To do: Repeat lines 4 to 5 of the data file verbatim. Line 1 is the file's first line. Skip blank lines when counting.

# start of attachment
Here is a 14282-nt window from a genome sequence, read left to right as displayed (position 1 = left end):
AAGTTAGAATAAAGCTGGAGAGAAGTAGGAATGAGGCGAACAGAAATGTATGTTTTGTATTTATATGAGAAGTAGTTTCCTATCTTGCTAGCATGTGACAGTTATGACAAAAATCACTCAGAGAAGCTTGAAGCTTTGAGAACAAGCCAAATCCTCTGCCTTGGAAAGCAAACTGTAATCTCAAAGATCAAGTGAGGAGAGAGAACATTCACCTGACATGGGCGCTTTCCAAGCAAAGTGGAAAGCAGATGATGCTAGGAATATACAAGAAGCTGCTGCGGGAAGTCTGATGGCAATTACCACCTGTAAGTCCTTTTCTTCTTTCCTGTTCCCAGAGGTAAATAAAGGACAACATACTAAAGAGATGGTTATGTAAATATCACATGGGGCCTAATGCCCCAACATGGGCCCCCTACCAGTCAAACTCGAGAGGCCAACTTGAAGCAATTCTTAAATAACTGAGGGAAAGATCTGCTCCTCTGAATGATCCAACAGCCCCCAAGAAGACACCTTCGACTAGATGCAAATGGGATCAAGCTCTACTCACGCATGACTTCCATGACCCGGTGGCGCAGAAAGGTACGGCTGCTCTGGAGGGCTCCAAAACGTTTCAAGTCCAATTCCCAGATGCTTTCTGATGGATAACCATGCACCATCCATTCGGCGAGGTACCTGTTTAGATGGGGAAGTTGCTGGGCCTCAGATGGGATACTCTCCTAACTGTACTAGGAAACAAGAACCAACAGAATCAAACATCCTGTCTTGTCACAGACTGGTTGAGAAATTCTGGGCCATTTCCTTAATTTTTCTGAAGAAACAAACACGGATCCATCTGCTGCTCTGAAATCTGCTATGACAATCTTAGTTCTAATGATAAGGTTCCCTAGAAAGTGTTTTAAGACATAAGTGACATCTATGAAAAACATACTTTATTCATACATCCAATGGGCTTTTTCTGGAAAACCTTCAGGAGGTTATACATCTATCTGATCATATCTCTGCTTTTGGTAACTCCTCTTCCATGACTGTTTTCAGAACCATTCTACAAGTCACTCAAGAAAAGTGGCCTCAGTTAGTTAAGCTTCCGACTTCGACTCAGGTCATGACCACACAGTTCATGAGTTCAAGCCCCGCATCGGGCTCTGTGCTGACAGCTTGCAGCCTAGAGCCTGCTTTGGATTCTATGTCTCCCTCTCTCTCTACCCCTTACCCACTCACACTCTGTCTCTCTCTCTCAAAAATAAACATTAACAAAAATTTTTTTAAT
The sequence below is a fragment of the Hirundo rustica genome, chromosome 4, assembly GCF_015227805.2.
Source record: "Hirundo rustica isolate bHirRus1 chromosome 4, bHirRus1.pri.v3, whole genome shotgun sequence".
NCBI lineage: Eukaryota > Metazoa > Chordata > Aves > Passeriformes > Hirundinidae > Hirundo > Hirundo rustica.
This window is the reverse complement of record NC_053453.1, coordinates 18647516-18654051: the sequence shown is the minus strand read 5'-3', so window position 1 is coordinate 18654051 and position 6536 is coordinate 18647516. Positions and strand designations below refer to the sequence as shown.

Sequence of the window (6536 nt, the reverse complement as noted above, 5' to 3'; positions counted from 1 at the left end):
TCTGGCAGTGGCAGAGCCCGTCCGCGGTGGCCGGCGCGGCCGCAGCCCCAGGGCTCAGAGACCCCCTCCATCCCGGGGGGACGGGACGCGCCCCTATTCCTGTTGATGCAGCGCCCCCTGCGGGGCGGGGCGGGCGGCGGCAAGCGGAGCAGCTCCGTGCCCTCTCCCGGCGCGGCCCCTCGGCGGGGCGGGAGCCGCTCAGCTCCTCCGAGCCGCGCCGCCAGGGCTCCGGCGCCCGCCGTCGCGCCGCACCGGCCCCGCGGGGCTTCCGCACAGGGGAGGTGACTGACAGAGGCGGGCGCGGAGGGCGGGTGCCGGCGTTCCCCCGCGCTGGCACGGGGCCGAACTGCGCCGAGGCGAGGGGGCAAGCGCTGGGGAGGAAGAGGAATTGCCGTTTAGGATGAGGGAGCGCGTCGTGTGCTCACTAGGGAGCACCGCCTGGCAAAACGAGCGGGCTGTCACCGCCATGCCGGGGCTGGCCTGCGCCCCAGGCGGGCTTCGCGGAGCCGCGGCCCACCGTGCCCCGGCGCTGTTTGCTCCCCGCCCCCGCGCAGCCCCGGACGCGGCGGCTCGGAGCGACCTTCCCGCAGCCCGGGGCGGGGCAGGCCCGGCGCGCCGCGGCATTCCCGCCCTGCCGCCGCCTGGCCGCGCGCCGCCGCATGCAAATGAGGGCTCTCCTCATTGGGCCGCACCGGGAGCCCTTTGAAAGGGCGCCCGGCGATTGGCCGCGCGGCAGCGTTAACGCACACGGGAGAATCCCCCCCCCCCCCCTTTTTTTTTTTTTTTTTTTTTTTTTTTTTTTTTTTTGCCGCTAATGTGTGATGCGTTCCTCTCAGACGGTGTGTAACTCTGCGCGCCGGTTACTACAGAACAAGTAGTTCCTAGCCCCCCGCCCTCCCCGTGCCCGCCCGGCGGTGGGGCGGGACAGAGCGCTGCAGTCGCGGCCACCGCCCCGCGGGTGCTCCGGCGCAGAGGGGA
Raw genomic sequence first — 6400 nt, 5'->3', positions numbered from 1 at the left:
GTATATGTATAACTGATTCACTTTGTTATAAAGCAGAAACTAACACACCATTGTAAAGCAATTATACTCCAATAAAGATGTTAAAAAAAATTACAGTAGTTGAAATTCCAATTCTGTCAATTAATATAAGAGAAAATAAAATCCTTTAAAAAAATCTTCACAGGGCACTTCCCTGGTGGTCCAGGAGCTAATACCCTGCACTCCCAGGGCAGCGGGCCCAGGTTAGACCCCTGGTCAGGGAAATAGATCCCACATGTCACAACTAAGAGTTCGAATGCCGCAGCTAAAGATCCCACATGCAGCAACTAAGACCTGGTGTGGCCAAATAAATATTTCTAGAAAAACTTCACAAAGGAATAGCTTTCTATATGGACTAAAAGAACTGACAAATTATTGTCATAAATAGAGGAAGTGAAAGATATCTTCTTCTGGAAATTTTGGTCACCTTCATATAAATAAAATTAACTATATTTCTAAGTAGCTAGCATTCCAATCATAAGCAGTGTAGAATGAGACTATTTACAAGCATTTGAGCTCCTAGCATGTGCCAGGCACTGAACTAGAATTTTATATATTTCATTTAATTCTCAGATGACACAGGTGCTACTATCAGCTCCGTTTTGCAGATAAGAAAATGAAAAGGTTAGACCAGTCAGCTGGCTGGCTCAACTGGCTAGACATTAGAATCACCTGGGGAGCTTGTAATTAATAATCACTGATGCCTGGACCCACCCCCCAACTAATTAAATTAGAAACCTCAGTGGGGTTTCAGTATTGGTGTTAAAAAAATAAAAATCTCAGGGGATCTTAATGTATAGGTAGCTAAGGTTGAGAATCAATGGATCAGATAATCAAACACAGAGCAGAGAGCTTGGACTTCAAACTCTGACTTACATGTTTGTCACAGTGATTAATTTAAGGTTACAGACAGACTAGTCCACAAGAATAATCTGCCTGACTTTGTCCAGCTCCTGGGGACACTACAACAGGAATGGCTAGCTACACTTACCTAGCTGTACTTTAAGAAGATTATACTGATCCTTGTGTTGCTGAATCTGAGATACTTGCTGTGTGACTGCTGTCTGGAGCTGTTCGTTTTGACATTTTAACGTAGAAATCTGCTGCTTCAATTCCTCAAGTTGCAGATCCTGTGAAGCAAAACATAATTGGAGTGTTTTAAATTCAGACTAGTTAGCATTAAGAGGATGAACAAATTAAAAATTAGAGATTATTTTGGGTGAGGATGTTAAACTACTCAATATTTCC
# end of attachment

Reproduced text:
Source record: "Hirundo rustica isolate bHirRus1 chromosome 4, bHirRus1.pri.v3, whole genome shotgun sequence".
NCBI lineage: Eukaryota > Metazoa > Chordata > Aves > Passeriformes > Hirundinidae > Hirundo > Hirundo rustica.